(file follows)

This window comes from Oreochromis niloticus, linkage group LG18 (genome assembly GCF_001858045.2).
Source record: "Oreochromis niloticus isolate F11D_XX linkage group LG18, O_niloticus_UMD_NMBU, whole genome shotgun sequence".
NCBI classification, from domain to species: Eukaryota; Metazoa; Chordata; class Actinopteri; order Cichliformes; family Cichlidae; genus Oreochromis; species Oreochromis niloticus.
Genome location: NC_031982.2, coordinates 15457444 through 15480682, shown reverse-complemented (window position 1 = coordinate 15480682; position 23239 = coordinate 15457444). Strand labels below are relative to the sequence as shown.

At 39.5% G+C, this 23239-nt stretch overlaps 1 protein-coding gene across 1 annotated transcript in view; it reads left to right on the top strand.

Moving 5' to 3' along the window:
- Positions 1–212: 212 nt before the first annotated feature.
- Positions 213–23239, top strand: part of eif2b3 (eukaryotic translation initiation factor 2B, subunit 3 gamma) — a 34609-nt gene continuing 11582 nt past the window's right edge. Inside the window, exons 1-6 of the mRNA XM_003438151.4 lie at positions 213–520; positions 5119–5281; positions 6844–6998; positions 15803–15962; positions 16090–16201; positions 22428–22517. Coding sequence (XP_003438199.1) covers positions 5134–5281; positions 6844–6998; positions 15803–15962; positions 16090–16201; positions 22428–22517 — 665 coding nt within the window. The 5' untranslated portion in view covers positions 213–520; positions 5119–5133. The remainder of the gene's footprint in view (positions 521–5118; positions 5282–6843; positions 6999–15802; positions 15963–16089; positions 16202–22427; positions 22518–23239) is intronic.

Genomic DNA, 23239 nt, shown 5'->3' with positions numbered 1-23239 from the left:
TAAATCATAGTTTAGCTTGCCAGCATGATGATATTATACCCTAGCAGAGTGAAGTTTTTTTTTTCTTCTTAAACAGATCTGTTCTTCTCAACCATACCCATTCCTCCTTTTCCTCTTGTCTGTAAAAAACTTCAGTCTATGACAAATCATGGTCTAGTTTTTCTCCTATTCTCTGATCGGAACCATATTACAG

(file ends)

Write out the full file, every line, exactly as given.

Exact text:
This window comes from Oreochromis niloticus, linkage group LG18 (genome assembly GCF_001858045.2).
Source record: "Oreochromis niloticus isolate F11D_XX linkage group LG18, O_niloticus_UMD_NMBU, whole genome shotgun sequence".
NCBI classification, from domain to species: Eukaryota; Metazoa; Chordata; class Actinopteri; order Cichliformes; family Cichlidae; genus Oreochromis; species Oreochromis niloticus.
Genome location: NC_031982.2, coordinates 15457444 through 15480682, shown reverse-complemented (window position 1 = coordinate 15480682; position 23239 = coordinate 15457444). Strand labels below are relative to the sequence as shown.

At 39.5% G+C, this 23239-nt stretch overlaps 1 protein-coding gene across 1 annotated transcript in view; it reads left to right on the top strand.

Moving 5' to 3' along the window:
- Positions 1–212: 212 nt before the first annotated feature.
- Positions 213–23239, top strand: part of eif2b3 (eukaryotic translation initiation factor 2B, subunit 3 gamma) — a 34609-nt gene continuing 11582 nt past the window's right edge. Inside the window, exons 1-6 of the mRNA XM_003438151.4 lie at positions 213–520; positions 5119–5281; positions 6844–6998; positions 15803–15962; positions 16090–16201; positions 22428–22517. Coding sequence (XP_003438199.1) covers positions 5134–5281; positions 6844–6998; positions 15803–15962; positions 16090–16201; positions 22428–22517 — 665 coding nt within the window. The 5' untranslated portion in view covers positions 213–520; positions 5119–5133. The remainder of the gene's footprint in view (positions 521–5118; positions 5282–6843; positions 6999–15802; positions 15963–16089; positions 16202–22427; positions 22518–23239) is intronic.

Genomic DNA, 23239 nt, shown 5'->3' with positions numbered 1-23239 from the left:
TAAATCATAGTTTAGCTTGCCAGCATGATGATATTATACCCTAGCAGAGTGAAGTTTTTTTTTTCTTCTTAAACAGATCTGTTCTTCTCAACCATACCCATTCCTCCTTTTCCTCTTGTCTGTAAAAAACTTCAGTCTATGACAAATCATGGTCTAGTTTTTCTCCTATTCTCTGATCGGAACCATATTACAG